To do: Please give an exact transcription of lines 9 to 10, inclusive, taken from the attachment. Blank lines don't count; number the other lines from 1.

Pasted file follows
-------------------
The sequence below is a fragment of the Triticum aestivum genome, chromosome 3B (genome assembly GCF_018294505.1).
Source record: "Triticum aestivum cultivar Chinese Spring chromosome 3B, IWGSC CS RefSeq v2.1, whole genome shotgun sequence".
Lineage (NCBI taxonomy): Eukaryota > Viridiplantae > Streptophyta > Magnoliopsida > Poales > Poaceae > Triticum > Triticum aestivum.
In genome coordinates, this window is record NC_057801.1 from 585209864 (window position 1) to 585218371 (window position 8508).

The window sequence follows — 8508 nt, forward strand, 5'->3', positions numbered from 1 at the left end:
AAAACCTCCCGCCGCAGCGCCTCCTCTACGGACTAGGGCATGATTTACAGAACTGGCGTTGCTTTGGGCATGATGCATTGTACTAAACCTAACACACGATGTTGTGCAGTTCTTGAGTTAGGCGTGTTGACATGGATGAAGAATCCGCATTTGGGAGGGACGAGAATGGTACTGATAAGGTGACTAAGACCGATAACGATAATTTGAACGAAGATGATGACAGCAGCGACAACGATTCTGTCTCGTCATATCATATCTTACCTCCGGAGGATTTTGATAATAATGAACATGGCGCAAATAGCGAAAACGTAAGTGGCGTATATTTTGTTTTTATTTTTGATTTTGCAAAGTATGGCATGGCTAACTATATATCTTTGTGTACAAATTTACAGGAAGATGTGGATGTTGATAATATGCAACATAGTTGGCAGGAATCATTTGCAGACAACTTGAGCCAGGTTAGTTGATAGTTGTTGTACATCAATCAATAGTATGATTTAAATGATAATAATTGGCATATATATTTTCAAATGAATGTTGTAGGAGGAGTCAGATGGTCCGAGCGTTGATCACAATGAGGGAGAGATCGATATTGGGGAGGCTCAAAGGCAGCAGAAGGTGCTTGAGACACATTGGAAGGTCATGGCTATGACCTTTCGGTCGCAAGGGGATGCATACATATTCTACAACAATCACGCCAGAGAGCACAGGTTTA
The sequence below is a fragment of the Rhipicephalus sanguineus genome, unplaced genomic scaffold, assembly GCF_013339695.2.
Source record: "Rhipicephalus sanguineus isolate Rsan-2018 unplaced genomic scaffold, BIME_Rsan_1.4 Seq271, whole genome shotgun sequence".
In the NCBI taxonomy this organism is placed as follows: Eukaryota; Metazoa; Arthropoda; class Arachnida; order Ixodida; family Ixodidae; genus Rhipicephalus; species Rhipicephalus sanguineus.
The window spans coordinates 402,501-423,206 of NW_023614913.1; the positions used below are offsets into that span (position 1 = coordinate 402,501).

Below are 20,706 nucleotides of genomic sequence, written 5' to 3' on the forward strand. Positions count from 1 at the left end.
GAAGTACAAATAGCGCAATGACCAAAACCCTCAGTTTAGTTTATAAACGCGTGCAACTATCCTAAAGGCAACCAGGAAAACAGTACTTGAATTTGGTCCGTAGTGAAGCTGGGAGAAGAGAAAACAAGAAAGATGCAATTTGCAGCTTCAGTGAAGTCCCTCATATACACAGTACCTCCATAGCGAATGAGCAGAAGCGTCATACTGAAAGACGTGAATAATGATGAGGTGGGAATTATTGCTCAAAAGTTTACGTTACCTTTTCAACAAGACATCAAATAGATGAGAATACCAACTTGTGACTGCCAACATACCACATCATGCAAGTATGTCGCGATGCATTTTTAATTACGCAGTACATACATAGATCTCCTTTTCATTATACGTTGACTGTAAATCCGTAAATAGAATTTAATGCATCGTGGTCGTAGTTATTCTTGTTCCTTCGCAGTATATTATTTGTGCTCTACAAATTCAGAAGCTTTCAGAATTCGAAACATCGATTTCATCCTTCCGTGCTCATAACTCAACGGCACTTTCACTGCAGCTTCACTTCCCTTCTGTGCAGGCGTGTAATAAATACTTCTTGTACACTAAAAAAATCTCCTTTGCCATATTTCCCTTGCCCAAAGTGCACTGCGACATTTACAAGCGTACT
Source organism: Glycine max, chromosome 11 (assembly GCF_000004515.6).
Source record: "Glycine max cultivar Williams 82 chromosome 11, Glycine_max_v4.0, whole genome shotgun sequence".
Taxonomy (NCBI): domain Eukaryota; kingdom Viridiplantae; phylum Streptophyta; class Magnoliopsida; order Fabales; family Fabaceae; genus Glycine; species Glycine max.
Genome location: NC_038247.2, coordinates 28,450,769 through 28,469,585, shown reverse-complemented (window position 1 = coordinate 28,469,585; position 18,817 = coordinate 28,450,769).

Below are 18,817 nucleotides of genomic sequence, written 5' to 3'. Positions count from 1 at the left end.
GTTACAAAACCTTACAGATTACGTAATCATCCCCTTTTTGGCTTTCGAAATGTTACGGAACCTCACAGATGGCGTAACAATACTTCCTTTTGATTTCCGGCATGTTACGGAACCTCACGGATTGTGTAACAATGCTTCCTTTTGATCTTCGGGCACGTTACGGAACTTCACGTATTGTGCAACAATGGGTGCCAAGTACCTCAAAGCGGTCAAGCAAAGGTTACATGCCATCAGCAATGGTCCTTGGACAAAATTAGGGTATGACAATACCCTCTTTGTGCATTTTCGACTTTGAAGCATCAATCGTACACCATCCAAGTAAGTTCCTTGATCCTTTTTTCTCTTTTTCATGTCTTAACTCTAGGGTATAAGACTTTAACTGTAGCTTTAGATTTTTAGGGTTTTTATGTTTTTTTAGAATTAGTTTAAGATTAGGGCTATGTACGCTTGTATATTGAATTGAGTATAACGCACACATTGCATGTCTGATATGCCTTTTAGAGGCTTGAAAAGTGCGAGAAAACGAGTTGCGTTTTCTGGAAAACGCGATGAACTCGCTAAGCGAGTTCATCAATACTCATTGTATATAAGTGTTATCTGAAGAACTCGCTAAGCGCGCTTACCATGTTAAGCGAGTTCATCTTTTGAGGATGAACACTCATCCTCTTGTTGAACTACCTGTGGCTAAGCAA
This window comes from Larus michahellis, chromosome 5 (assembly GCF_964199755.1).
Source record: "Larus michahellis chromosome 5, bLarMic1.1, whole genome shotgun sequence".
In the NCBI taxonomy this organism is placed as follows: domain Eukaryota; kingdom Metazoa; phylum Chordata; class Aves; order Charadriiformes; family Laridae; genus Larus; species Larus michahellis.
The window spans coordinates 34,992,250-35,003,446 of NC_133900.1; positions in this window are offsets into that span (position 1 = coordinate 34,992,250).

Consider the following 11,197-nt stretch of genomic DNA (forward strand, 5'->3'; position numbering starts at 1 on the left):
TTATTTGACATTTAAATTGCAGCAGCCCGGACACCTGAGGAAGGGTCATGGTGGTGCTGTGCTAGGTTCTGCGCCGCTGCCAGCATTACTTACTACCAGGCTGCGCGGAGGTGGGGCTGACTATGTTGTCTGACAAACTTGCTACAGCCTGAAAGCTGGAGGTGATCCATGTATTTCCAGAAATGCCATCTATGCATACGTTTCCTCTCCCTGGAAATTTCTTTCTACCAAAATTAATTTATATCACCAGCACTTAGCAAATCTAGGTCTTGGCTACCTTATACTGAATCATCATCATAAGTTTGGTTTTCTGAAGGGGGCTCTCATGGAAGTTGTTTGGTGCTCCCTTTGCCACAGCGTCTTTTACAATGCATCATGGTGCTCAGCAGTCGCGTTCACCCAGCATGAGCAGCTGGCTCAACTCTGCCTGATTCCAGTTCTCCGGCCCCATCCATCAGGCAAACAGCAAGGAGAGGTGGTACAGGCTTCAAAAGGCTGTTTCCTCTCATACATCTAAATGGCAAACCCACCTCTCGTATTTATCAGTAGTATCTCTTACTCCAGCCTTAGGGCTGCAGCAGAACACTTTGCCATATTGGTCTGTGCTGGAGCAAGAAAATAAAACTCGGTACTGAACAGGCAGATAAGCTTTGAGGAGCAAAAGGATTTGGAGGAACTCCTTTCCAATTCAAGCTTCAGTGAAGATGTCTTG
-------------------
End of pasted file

In the NCBI taxonomy this organism is placed as follows: Eukaryota; Metazoa; Arthropoda; class Arachnida; order Ixodida; family Ixodidae; genus Rhipicephalus; species Rhipicephalus sanguineus.
The window spans coordinates 402,501-423,206 of NW_023614913.1; the positions used below are offsets into that span (position 1 = coordinate 402,501).